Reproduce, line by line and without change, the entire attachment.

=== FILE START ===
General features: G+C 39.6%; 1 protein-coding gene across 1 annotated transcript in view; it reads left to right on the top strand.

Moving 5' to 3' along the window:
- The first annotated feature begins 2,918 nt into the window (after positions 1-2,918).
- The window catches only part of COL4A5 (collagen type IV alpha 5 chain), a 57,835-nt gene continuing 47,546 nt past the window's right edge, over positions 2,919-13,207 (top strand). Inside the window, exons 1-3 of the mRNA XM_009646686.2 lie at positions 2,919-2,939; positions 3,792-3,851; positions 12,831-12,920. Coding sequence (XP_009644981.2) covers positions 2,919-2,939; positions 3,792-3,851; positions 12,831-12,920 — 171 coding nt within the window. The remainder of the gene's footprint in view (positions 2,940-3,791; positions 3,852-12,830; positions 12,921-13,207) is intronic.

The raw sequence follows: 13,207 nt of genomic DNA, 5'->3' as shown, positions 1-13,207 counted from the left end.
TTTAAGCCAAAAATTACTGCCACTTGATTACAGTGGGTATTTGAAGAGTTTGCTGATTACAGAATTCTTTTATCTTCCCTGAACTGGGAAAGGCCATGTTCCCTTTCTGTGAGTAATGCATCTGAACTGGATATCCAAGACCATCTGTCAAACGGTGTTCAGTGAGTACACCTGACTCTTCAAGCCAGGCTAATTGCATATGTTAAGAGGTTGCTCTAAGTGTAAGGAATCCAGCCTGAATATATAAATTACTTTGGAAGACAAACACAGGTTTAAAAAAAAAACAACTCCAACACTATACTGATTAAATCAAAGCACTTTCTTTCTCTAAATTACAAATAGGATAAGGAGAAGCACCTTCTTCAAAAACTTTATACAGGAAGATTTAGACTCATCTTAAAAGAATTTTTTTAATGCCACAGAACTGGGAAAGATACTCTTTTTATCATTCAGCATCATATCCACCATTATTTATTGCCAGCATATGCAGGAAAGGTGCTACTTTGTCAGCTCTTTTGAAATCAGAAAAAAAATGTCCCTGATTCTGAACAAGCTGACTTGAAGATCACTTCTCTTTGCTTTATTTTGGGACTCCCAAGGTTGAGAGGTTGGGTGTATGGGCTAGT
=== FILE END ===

General features: G+C 39.6%; 1 protein-coding gene across 1 annotated transcript in view; it reads left to right on the top strand.

Moving 5' to 3' along the window:
- The first annotated feature begins 2,918 nt into the window (after positions 1-2,918).
- The window catches only part of COL4A5 (collagen type IV alpha 5 chain), a 57,835-nt gene continuing 47,546 nt past the window's right edge, over positions 2,919-13,207 (top strand). Inside the window, exons 1-3 of the mRNA XM_009646686.2 lie at positions 2,919-2,939; positions 3,792-3,851; positions 12,831-12,920. Coding sequence (XP_009644981.2) covers positions 2,919-2,939; positions 3,792-3,851; positions 12,831-12,920 — 171 coding nt within the window. The remainder of the gene's footprint in view (positions 2,940-3,791; positions 3,852-12,830; positions 12,921-13,207) is intronic.

The raw sequence follows: 13,207 nt of genomic DNA, 5'->3' as shown, positions 1-13,207 counted from the left end.
TTTAAGCCAAAAATTACTGCCACTTGATTACAGTGGGTATTTGAAGAGTTTGCTGATTACAGAATTCTTTTATCTTCCCTGAACTGGGAAAGGCCATGTTCCCTTTCTGTGAGTAATGCATCTGAACTGGATATCCAAGACCATCTGTCAAACGGTGTTCAGTGAGTACACCTGACTCTTCAAGCCAGGCTAATTGCATATGTTAAGAGGTTGCTCTAAGTGTAAGGAATCCAGCCTGAATATATAAATTACTTTGGAAGACAAACACAGGTTTAAAAAAAAAACAACTCCAACACTATACTGATTAAATCAAAGCACTTTCTTTCTCTAAATTACAAATAGGATAAGGAGAAGCACCTTCTTCAAAAACTTTATACAGGAAGATTTAGACTCATCTTAAAAGAATTTTTTTAATGCCACAGAACTGGGAAAGATACTCTTTTTATCATTCAGCATCATATCCACCATTATTTATTGCCAGCATATGCAGGAAAGGTGCTACTTTGTCAGCTCTTTTGAAATCAGAAAAAAAATGTCCCTGATTCTGAACAAGCTGACTTGAAGATCACTTCTCTTTGCTTTATTTTGGGACTCCCAAGGTTGAGAGGTTGGGTGTATGGGCTAGT